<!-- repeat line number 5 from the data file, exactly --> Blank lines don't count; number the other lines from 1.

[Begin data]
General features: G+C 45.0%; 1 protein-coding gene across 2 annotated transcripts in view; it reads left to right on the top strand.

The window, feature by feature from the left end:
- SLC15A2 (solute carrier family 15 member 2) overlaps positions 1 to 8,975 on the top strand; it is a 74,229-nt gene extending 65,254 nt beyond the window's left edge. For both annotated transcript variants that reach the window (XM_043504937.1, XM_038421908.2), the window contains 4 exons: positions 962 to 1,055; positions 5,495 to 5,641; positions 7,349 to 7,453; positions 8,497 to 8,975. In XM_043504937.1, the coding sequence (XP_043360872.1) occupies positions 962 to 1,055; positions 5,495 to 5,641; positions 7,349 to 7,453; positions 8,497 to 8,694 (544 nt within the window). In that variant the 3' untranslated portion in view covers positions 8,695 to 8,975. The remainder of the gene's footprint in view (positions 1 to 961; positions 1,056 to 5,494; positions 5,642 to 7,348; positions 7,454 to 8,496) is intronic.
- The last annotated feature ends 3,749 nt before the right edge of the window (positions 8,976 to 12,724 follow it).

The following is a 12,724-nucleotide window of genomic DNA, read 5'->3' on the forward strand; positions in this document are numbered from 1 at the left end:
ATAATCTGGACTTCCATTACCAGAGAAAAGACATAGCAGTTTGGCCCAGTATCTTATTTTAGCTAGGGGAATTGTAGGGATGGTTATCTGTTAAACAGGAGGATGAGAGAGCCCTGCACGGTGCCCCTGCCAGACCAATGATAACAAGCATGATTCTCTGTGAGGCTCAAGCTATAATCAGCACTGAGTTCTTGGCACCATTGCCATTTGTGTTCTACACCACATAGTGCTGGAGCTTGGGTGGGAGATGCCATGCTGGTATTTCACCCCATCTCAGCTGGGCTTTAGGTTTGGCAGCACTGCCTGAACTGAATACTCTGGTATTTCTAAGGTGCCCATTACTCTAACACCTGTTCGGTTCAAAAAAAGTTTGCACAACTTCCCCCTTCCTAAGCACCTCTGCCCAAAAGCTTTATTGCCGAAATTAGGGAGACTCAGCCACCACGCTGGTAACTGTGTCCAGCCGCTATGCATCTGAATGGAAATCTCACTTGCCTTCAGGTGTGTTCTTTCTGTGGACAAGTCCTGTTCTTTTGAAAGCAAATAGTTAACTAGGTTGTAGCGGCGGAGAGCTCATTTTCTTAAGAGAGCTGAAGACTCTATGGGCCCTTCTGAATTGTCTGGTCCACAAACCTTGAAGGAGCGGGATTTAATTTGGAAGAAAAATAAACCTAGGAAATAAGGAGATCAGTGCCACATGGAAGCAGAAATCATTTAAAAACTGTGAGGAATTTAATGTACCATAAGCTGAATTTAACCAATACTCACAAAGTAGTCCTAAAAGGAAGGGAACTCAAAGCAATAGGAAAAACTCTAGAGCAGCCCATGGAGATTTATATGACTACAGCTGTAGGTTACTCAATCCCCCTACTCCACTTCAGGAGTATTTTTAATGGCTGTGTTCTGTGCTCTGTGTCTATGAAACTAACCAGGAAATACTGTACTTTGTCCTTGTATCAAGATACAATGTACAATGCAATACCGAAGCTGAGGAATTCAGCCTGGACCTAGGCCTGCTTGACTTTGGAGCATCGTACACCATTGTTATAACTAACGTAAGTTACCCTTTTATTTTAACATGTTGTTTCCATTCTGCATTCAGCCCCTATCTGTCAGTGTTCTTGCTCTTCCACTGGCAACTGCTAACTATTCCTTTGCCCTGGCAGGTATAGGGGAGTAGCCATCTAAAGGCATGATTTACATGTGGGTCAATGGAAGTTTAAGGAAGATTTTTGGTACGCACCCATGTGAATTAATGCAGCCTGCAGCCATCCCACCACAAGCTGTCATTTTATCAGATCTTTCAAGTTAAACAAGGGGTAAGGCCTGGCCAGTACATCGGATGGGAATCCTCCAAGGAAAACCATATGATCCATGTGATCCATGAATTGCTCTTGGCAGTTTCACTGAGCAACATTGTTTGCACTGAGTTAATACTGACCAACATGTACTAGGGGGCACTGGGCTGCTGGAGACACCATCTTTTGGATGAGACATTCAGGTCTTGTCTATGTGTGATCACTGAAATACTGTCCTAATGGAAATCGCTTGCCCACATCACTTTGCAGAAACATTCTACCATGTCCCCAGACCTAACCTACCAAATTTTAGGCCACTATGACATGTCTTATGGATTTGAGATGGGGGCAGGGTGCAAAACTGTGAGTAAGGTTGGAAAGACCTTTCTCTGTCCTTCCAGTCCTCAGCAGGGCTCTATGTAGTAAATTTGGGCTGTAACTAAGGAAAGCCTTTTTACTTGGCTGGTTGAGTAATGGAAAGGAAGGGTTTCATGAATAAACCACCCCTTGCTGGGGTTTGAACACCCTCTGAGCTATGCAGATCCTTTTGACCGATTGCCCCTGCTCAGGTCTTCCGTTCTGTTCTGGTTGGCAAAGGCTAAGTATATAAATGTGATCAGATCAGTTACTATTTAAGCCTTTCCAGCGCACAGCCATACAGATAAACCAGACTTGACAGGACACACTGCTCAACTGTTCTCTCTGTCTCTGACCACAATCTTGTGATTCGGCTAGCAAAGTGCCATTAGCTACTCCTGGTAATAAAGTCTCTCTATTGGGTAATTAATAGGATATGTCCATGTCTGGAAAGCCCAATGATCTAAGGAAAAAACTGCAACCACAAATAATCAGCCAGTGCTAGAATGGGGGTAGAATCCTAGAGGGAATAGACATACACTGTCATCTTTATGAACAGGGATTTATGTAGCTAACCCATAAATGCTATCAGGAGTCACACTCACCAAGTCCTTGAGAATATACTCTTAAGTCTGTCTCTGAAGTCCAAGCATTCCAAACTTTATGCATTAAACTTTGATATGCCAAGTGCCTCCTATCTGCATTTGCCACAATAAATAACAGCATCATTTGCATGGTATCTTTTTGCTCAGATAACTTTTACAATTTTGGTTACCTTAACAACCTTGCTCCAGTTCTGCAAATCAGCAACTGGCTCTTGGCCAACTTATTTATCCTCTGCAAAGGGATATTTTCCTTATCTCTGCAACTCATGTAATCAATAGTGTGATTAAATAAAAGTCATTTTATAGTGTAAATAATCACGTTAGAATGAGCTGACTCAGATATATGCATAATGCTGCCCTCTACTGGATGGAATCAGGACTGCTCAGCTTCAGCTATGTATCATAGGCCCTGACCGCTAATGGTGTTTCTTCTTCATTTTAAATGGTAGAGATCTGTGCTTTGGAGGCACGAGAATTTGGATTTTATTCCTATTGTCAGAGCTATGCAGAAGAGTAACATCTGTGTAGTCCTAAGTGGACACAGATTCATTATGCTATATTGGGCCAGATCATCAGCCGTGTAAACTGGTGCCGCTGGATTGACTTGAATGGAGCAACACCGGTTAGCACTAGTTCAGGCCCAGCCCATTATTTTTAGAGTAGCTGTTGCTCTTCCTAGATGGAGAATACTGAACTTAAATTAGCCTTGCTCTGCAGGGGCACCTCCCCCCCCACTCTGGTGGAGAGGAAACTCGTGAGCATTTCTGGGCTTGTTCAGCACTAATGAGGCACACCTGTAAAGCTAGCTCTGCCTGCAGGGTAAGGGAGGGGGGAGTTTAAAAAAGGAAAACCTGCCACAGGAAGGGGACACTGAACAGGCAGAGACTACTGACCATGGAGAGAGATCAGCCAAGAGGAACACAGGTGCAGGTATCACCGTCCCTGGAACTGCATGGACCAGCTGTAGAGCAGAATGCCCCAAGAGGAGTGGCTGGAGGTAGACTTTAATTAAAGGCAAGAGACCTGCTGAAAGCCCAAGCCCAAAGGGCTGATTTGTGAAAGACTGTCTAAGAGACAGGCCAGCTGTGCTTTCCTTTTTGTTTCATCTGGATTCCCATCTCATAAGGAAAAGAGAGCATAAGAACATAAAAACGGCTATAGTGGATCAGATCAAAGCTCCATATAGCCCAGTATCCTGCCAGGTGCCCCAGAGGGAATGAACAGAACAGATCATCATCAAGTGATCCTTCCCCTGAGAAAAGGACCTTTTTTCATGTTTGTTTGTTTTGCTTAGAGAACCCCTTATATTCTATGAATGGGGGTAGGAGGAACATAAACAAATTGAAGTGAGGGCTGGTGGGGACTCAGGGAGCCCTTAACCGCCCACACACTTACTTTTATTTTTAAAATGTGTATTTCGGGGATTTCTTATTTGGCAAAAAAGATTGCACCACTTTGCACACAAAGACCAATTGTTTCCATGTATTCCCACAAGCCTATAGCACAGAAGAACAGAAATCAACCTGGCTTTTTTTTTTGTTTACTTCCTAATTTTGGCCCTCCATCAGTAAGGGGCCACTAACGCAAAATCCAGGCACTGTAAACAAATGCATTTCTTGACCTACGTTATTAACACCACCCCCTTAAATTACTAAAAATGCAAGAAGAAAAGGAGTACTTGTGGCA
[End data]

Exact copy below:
The following is a 12,724-nucleotide window of genomic DNA, read 5'->3' on the forward strand; positions in this document are numbered from 1 at the left end: